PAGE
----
Twitter for Students
Twitter is an application that everyone loves to hate. Maybe you have noticed people, probably younger than yourself, manically using the tool or have heard tales of the frivolous interaction it encourages i.e. “I’m eating fruit yogurt”. To the casual uninformed user the value of Twitter is minimal. It can be a distraction, your musings may go unread, comments unappreciated and it can certainly be a waste of time. That being said, so can the casual act of reading a free newspaper, which commuters discard after they have reached their destination. Filled with seemingly useless information, these editorials are commonly considered the dregs of the journalistic world, however they serve to inform, entertain and distract for the ten or so minutes it takes to read them. Twitter does the same in much more manageable form, but not only can you control the content you see, you can even be a contributor. Sure there is a lot of fluff on Twitter, but it’s a meritocracy where you can reward the thousands of smart, funny and inspiring people who use it by following them.
Two years ago I might have held some of these negative opinions myself, fortunately I was introduced to the tool in a strategic manner, and over time I have learned to hone my use of it in a way that I find beneficial. It can be a powerful tool for research and communications, a source of news and information – all of which I can appreciate first hand. However there is one way in which I have not had the opportunity to appreciate Twitter and that is in a classroom setting. As a relatively recent Ottawa U. graduate I wish I had.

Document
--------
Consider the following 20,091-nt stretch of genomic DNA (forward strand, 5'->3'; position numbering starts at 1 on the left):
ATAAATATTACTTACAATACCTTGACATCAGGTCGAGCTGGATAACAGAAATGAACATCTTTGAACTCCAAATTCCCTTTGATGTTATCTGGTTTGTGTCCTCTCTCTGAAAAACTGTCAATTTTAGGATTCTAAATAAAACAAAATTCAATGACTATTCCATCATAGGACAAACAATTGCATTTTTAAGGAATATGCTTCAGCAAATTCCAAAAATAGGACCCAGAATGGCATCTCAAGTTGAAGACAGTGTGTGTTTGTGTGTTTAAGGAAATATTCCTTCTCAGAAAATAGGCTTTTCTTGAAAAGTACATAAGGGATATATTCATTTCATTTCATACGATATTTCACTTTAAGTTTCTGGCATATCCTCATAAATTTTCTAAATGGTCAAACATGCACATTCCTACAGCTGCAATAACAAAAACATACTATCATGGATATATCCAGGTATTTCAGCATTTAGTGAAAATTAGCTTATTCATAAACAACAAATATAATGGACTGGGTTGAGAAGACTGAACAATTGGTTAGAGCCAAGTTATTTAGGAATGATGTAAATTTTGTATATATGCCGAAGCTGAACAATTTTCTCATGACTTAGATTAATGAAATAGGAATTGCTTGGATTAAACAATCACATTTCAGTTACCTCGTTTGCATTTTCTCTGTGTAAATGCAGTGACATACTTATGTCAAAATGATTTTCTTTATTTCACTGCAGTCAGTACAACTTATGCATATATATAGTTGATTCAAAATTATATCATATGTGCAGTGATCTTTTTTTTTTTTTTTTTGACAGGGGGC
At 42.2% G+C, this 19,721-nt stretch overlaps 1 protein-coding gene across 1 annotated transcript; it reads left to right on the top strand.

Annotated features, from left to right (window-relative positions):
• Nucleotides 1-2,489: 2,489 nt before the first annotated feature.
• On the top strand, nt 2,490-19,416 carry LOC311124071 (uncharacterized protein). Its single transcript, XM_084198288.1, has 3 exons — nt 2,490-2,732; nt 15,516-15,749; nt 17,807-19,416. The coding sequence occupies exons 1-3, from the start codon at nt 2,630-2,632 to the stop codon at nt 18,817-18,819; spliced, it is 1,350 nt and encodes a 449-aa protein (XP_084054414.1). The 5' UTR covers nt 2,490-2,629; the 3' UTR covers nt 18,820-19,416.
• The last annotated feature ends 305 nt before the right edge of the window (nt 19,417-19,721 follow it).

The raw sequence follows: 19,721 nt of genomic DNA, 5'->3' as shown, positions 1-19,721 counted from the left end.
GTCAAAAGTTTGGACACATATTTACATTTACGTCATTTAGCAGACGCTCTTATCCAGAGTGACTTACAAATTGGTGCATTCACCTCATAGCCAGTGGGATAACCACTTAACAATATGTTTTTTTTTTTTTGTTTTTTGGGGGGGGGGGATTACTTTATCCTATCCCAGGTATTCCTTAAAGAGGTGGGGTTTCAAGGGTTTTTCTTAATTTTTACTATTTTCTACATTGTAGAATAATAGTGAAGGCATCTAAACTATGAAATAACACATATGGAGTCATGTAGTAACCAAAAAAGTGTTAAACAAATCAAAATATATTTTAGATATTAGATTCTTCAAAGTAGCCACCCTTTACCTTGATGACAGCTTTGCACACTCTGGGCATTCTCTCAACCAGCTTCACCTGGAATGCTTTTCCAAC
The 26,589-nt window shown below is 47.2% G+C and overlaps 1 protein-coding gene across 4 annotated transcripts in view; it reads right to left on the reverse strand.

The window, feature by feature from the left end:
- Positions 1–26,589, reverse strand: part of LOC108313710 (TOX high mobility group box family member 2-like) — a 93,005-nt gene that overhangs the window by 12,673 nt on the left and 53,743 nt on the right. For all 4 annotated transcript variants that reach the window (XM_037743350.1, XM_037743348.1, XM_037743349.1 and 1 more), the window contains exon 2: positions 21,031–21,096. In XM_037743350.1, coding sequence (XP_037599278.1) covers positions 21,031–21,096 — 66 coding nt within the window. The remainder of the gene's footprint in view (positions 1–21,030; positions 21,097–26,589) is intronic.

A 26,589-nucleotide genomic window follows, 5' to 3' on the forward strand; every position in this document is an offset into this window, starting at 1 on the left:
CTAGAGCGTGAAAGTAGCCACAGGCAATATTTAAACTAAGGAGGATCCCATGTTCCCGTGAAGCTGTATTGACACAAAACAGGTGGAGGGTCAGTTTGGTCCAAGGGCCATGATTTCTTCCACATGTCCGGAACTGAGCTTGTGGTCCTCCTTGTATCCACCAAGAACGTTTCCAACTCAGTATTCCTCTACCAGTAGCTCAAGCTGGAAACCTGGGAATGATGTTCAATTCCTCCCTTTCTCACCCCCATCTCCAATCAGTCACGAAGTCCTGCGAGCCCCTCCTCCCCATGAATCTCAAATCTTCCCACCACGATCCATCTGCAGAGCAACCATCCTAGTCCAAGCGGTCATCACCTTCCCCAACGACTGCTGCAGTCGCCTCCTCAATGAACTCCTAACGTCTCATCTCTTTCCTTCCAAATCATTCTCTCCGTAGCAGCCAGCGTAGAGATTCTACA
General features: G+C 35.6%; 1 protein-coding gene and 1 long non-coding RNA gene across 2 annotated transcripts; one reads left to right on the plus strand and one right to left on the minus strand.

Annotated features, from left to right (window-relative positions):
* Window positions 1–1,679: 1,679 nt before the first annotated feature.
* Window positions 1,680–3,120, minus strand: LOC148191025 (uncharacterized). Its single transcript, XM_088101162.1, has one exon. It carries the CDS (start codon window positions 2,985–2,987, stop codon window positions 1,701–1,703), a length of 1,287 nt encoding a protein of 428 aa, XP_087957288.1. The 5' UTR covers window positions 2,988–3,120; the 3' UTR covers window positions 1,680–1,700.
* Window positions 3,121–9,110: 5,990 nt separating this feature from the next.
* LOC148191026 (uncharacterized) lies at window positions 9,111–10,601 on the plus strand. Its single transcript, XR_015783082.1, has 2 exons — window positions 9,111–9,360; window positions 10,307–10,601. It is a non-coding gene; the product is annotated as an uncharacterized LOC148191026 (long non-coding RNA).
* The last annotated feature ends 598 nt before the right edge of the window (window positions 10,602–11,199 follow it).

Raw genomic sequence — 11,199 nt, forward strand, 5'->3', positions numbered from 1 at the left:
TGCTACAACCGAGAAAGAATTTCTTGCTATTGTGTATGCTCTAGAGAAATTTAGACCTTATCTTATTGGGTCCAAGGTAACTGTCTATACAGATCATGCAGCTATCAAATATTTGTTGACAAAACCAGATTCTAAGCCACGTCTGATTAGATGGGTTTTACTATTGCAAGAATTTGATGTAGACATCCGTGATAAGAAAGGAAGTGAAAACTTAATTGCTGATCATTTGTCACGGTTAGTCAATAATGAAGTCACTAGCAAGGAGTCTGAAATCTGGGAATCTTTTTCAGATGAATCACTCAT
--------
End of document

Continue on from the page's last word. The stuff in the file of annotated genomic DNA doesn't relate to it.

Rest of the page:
There are two main reasons I see educational value in Twitter, to increase class participation and to improve communication skills.
In a large classroom it can be nearly impossible to facilitate participation and many students feel apprehensive about speaking up in such a large forum. There have been many articles written about the benefits of active learning strategies, using new technologies and tools to engage students who otherwise sit listening to an instructor, taking notes and often not taking it all in. Used correctly, Twitter can facilitate conversations in an educational context. Many educators are already using Twitter to increase participation (check out this Dallas U. case study), allowing students to submit questions (or rather ‘Tweets’) using their laptop or cell phone (which they are bringing to class anyway). Educators and TA’s are then able to respond to questions/comments in a live feed directly in the classroom.
This post focuses on Twitter, however it is worth noting that social media as a whole has been integrated into the class room in a variety of ways, many of which claim to have improved academic performance. Social media is an inexpensive solution to required participatory tools. Did anyone else ever have to buy an over priced “clicker” when they were in school?
I did for a first year economics class of +400 students for mandatory participation marks – I couldn’t tell you what the information associated to that clicker was nor can I look it up now. Had these participatory activities been facilitated using an identified Twitter hashtag, I would still be able to look back and reference the content.
The most commonly known thing about Twitter is that it limits your messages to 140 characters. Again characters, not words. These two sentences are 139 characters to give you an illustration of how little that truly is. Twitter forces it’s users to be concise i and every punctuation, letter and symbol is considered precious real estate. Additionally, if you are writing a tweet that you hope to have re-tweeted by others, you should keep it under 120 characters.
The 140 character limit is a challenge when trying to present a complete thought. This is why Twitter in the class room can force students to exercise their editing skills and increase their vocabulary.
While Twitter asks us “What’s happening?” it can be used in far more complex way. The value comes through the ongoing conversations, exchange of ideas and articles and is also an excellent tool to network.
Not on Twitter? Here is a great resource for tips on how to get started.